I keep this in my mind with any audition I go on. I decide to just be happy if I feel I did my best in the audition. It helps me move on if I don’t get the part and not obsess if I could or should have done anything differently.

I know what you are thinking. Great, but how do I stay calm and collected even if I know I have no control? How to I walk in confidently? Here’s the thing: We are actors - Let’s act confident! Fake it till you make it. Am I right?

Acting confident can actually create the physical aura that you ARE confident. No, the nerves won’t suddenly all vanish, but while you’re freaking out on the inside, your body will tell a different story to the panel you are performing in front of. No matter how many times you do audition, and hopefully it will be a lot throughout your career, you will get nervous. You will need to project a person who doesn’t even care if they get the part. In fact, go in thinking that!

“They are lucky to be seeing me today! Finally, the one they have been waiting for.”

Believe me, they want you to be the one just as much.

Okay okay, so now your saying, “But Ariana, what can I do to put on that confidence. It’s really hard!”

Here are some tips:

1) Breathe. Remember all those deep breathing exercises you do to prep for a role, to engage your diaphragm, to support your voice? Well that same breath helps calm nerves. Breathe in and out four or five time as you sit in the waiting room before your audition. Close your eyes and imagine all your nervous energy leaving through your feet. If you have a manta you like, say it: “I think I can,” “I’ve got this,” “I am confident, collected and will be cast!” Our brains are funny things. They are very susceptible to positive thoughts.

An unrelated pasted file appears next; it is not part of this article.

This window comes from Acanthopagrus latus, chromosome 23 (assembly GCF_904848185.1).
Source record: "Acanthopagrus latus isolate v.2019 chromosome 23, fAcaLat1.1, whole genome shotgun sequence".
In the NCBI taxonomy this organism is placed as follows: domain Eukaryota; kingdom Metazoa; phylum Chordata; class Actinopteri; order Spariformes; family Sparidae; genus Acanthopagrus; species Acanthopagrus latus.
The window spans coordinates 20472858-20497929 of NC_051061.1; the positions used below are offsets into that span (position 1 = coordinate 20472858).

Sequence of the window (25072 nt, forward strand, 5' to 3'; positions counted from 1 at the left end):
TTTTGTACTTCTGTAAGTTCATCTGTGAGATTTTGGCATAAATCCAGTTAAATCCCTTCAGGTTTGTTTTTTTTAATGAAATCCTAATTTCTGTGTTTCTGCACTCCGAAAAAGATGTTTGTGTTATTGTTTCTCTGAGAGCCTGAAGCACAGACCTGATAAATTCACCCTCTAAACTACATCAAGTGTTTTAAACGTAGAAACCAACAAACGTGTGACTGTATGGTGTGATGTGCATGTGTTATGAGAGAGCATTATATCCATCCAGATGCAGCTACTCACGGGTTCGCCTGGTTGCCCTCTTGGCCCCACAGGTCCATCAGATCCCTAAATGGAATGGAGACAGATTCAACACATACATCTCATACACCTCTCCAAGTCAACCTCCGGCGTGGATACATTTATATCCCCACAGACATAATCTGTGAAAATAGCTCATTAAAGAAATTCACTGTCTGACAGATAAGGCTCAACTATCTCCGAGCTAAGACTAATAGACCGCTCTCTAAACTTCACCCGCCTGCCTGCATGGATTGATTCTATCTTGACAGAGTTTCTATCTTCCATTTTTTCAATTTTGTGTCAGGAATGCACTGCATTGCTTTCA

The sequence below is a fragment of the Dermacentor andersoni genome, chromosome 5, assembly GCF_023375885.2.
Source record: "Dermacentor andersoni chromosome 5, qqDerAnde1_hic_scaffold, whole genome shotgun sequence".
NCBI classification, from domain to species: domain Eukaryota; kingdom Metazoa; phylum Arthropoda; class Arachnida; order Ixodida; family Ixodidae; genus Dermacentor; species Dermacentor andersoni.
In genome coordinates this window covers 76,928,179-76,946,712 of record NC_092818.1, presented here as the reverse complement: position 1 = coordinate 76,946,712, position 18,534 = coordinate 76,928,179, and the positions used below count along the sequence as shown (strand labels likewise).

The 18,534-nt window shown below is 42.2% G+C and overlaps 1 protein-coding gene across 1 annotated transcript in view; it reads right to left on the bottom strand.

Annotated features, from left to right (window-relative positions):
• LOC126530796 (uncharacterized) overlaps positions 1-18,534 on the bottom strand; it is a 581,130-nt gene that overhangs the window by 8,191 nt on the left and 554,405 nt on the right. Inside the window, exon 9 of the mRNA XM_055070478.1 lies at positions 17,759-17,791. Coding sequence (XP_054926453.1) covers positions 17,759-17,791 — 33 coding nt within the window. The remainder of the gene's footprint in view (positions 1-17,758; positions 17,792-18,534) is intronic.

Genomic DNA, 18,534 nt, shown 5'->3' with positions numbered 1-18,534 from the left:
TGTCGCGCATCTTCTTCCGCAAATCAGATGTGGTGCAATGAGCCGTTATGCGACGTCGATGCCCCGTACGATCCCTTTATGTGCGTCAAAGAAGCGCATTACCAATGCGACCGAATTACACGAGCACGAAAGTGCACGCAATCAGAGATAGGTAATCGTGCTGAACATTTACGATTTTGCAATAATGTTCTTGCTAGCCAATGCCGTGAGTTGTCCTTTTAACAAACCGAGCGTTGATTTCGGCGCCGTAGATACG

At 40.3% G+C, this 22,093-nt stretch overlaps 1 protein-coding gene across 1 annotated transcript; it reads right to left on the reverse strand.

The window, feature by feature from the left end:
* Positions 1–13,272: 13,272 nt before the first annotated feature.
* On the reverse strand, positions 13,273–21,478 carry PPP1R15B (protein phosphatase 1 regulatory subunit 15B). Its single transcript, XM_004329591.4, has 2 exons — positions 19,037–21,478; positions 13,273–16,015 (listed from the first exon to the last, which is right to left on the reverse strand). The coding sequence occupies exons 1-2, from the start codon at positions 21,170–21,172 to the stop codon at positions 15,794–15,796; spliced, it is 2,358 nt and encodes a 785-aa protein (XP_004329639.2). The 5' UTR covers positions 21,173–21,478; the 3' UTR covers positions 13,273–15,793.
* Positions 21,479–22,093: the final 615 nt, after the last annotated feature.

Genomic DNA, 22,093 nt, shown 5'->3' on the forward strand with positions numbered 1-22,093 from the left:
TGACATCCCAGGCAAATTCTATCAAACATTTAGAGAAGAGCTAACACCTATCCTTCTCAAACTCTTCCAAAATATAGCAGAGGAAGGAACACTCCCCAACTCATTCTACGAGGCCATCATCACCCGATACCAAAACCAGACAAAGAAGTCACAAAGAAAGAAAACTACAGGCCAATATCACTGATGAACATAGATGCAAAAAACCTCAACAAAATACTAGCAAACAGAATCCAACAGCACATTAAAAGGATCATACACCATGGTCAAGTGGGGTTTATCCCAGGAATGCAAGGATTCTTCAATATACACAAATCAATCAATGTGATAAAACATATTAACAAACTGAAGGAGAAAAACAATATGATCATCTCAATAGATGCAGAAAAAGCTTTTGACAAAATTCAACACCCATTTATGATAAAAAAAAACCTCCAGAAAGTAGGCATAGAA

2) Focus on things you cancontrol. If you know you get very shaky hands, be sure to put something hard under your sides, so they don’t see your paper waving around. If you are nervous, if will make other people in the room nervous. If you know seeing casting directors gets your heart pounding, put all your focus on your reader, after you say hello of course! Drawing your focus toward one person will help focus your whole body. If you are doing a monologue, focus above the panels heads’ and allow yourself a minute to close your eyes and get into character. If you are doing a scene, be sure to go over it with your scene partner outside the room first. Connect with them and let the rest of the world fall away.